Zimbabwe’s new president, Emmerson Mnangagwa, has promised an inclusive democracy, but there are fears he may continue to sideline the LGBT community.
Mnangagwa, 75, was sworn in as president at a ceremony in the national sports stadium in Harare on Friday, making a series of welcome pledges.
“I solemnly promise to the best of my ability that I will serve each and every one who calls Zimbabwe home,” he said, insisting that, “all citizens must feel secure and enjoy a sense of belonging in their land.”
Earlier this week, he told a cheering crowd that, “we are witnessing the beginning of a new unfolding democracy,” and that “no-one is more important than the other. We are all Zimbabweans.”
Despite his new commitment to democratic values, Mnangagwa was until very recently a long-time ally of the notoriously homophobic Robert Mugabe, who ruled the country for 37 years.
Mnangagwa was himself implicated in human rights abuses, including as minister of national security during the Gukurahundi massacres in the 1980s, in which thousands of civilians were killed.
Until he was fired earlier this month, he was the vice president of Zimbabwe, and defended Mugabe’s policies and his hateful stance towards LGBT people.
Leading a delegation to the United Nations last year, Mnangagwa rejected outright recommendations to end the country’s criminalisation of homosexuality.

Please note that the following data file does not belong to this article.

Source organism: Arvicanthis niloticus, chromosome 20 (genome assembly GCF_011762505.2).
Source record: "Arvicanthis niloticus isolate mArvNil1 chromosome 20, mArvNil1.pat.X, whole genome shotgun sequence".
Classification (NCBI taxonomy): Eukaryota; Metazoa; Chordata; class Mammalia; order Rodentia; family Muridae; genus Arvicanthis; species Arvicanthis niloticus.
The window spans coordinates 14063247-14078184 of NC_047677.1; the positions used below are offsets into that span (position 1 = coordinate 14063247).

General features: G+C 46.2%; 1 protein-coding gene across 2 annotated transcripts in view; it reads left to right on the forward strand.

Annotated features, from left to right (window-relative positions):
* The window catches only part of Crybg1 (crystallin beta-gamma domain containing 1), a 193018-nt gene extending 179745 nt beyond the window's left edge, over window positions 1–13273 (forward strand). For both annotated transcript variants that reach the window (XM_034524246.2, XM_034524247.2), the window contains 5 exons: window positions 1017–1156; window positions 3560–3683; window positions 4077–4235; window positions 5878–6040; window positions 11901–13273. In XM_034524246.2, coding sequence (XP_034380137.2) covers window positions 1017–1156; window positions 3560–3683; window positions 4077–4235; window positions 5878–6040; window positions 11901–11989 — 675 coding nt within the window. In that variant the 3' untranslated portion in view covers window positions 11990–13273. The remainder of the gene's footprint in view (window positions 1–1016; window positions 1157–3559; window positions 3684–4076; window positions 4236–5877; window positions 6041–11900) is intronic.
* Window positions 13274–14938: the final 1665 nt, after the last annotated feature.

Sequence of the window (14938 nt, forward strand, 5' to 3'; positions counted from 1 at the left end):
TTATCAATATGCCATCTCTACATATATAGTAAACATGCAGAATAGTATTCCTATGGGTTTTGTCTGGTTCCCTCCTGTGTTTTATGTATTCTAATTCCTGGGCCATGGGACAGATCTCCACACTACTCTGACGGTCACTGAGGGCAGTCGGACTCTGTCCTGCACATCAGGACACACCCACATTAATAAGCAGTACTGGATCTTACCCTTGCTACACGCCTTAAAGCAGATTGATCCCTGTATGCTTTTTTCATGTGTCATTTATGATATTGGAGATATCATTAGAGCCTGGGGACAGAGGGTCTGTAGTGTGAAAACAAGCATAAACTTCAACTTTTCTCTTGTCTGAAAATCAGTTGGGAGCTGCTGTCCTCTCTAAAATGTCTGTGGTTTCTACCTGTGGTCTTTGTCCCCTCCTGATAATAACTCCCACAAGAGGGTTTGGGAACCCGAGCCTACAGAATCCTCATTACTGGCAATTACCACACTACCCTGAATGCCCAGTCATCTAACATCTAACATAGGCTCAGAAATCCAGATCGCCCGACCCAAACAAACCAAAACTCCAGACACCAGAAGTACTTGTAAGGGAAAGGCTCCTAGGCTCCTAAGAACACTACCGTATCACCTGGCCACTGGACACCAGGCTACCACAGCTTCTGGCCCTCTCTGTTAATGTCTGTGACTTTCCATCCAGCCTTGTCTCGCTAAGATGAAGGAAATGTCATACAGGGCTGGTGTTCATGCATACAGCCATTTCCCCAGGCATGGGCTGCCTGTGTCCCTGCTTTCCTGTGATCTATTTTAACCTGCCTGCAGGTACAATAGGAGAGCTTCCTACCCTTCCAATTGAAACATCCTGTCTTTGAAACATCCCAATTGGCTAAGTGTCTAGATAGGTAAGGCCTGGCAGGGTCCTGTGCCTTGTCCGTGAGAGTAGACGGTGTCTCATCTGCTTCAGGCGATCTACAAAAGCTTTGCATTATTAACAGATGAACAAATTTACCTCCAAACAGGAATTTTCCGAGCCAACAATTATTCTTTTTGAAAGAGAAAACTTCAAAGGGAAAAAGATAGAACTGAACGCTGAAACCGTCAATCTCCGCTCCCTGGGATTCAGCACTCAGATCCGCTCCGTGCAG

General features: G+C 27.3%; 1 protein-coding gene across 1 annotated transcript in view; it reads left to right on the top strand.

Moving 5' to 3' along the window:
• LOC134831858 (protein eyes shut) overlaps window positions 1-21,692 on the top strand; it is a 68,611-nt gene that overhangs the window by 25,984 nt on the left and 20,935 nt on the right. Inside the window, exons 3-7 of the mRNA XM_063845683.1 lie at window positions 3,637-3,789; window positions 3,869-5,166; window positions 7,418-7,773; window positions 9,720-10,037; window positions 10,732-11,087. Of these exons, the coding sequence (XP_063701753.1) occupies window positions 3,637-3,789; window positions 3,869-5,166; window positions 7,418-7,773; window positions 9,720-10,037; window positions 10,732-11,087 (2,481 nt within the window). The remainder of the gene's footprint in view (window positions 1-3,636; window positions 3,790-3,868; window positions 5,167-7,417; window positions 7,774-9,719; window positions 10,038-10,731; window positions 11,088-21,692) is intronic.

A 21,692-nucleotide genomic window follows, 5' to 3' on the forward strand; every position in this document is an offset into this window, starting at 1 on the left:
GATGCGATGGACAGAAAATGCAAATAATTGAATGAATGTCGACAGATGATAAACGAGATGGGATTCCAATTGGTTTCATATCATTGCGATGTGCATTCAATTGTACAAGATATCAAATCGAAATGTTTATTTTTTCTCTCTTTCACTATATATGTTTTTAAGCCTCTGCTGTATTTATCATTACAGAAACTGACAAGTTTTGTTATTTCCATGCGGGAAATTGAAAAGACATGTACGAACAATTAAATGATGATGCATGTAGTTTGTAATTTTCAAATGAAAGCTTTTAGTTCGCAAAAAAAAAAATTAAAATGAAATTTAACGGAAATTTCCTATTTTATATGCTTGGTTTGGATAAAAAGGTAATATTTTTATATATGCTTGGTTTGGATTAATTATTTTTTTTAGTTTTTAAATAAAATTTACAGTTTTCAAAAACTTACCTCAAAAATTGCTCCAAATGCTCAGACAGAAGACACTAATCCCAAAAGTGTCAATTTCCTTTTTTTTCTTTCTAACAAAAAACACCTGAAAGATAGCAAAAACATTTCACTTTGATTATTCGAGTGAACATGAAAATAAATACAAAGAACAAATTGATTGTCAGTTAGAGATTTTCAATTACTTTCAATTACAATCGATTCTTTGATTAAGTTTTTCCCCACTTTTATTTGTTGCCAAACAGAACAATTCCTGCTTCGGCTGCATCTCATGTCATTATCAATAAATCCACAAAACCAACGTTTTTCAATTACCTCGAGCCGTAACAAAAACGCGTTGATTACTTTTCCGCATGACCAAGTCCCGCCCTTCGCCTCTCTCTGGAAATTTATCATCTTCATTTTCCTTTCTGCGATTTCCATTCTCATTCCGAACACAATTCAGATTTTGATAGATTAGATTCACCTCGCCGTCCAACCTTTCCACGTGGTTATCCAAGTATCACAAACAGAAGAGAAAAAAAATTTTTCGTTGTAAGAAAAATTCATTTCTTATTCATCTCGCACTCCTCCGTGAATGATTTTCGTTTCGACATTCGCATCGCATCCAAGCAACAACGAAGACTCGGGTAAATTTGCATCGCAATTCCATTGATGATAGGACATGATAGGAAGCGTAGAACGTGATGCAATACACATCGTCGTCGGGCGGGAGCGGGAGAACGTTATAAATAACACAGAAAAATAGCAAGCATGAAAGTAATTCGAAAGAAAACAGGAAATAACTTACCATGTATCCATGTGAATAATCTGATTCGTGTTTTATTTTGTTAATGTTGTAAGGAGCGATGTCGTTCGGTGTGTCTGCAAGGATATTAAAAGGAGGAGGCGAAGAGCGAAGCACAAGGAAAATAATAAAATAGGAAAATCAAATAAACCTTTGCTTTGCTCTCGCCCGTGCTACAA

“With regards to areas that we felt we would not accept, it is issues of gays and homosexuality, which is unlawful in our country. We rejected all those,” he said.
Mnangagwa also falsely claimed – like Mugabe – that the country had been pressured to accept same-sex marriage. He conflated, probably for political reasons, calls for the decriminalisation of homosexuality with calls to legalise same-sex marriage; a particularly sensitive issue on the continent.
“There are a few countries from Europe which recommended we reconsider our position with regard to adults of same-sex marrying each other that we rejected,” he stated.
Mnangagwa further described LGBT equality as an attempt “to prescribe ‘new rights’ that are contrary to our norms, values, traditions and beliefs.”
At his inauguration on Friday, Mnangagwa announced that he plans to chart a new course, saying: “I humbly appeal to every one of us to let bygones be bygones.”
How, and if, this will include LGBT Zimbabweans remains to be seen.
Zimbabwe’s 2013 Constitution expressly bans same-sex marriage but does otherwise provide protections of civil liberties and human rights. Nevertheless, laws criminalising homosexuality, with penalties of up to three years in jail, remain on the statute books and have yet to be challenged in court as unconstitutional.